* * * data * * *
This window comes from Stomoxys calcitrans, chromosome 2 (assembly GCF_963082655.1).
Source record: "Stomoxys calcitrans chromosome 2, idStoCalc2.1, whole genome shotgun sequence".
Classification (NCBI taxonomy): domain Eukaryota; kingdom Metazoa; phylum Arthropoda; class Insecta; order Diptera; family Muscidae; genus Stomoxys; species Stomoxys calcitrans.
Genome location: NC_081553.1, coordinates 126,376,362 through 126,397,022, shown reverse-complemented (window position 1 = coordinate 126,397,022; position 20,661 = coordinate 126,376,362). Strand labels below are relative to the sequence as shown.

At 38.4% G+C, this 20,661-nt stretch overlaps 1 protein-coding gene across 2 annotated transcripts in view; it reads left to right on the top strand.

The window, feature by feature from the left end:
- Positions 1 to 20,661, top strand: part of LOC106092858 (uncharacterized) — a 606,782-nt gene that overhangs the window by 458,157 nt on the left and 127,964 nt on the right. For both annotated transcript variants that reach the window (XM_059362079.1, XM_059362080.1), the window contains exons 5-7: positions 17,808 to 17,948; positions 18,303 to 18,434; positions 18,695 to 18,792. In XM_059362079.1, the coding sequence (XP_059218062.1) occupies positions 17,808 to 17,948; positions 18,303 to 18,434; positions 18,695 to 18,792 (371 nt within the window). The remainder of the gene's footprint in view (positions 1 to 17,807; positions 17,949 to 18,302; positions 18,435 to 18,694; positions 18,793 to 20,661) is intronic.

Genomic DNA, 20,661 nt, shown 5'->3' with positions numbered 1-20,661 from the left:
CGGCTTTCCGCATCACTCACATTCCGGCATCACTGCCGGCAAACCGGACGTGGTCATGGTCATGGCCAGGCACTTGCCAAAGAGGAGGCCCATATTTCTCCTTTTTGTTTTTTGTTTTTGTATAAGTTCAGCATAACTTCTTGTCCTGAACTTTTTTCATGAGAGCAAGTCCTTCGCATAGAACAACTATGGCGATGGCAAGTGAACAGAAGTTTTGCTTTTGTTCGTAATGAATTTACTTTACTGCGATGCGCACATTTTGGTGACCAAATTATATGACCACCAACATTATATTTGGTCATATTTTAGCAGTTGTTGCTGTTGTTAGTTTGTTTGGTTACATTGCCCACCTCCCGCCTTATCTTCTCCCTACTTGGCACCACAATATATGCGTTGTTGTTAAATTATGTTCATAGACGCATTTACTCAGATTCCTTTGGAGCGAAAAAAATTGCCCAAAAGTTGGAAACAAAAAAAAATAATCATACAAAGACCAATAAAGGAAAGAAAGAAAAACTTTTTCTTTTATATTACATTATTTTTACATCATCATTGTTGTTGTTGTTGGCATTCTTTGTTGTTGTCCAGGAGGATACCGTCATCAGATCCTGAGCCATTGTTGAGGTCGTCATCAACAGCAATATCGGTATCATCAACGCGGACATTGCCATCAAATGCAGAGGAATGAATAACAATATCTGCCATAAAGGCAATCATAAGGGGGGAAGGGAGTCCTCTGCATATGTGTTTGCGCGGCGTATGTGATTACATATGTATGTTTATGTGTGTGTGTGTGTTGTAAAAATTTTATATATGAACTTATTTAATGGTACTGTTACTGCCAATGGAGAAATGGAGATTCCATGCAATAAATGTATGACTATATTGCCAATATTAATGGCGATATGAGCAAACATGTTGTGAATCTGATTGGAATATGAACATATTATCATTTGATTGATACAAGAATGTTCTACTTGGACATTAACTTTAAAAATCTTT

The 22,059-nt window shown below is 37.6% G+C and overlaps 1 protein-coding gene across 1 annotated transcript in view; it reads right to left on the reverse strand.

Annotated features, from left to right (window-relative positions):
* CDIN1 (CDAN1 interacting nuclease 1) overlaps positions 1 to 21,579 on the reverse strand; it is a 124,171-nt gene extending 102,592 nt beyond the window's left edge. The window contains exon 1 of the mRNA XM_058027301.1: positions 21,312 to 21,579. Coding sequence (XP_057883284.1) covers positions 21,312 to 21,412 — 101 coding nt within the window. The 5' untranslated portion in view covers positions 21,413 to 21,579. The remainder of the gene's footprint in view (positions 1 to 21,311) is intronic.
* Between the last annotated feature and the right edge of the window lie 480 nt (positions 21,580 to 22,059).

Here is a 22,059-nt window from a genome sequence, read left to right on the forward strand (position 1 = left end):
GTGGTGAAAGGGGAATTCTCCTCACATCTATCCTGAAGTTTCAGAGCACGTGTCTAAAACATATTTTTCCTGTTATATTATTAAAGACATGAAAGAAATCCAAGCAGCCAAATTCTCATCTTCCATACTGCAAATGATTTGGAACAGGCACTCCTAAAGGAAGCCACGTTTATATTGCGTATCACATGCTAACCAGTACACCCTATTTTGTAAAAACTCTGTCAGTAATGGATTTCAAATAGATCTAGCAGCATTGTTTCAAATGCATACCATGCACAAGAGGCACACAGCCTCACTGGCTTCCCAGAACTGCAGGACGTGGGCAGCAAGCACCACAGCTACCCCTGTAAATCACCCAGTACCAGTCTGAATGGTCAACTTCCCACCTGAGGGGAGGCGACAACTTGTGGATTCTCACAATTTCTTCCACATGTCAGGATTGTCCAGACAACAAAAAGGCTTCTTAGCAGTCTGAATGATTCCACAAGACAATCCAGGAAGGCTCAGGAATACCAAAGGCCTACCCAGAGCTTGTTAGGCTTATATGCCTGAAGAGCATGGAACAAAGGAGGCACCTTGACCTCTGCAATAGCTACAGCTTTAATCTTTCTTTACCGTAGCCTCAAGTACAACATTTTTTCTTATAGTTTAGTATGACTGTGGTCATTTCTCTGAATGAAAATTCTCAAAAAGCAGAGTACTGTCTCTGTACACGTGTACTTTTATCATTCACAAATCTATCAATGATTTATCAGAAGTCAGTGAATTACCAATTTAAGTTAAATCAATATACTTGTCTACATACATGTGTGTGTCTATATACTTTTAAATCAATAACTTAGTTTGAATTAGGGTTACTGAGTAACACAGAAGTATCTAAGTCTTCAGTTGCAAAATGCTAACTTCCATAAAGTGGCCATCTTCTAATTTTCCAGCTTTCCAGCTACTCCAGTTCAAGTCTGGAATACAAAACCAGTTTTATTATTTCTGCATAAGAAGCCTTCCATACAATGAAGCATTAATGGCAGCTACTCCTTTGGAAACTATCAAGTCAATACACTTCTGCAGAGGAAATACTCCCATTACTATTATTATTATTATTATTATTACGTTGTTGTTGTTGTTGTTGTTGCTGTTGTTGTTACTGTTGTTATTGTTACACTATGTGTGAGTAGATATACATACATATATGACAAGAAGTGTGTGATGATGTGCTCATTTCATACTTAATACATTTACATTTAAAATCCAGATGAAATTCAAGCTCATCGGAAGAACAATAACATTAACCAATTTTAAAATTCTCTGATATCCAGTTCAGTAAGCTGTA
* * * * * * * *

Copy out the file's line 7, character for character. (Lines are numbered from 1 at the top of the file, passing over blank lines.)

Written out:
- Positions 1 to 20,661, top strand: part of LOC106092858 (uncharacterized) — a 606,782-nt gene that overhangs the window by 458,157 nt on the left and 127,964 nt on the right. For both annotated transcript variants that reach the window (XM_059362079.1, XM_059362080.1), the window contains exons 5-7: positions 17,808 to 17,948; positions 18,303 to 18,434; positions 18,695 to 18,792. In XM_059362079.1, the coding sequence (XP_059218062.1) occupies positions 17,808 to 17,948; positions 18,303 to 18,434; positions 18,695 to 18,792 (371 nt within the window). The remainder of the gene's footprint in view (positions 1 to 17,807; positions 17,949 to 18,302; positions 18,435 to 18,694; positions 18,793 to 20,661) is intronic.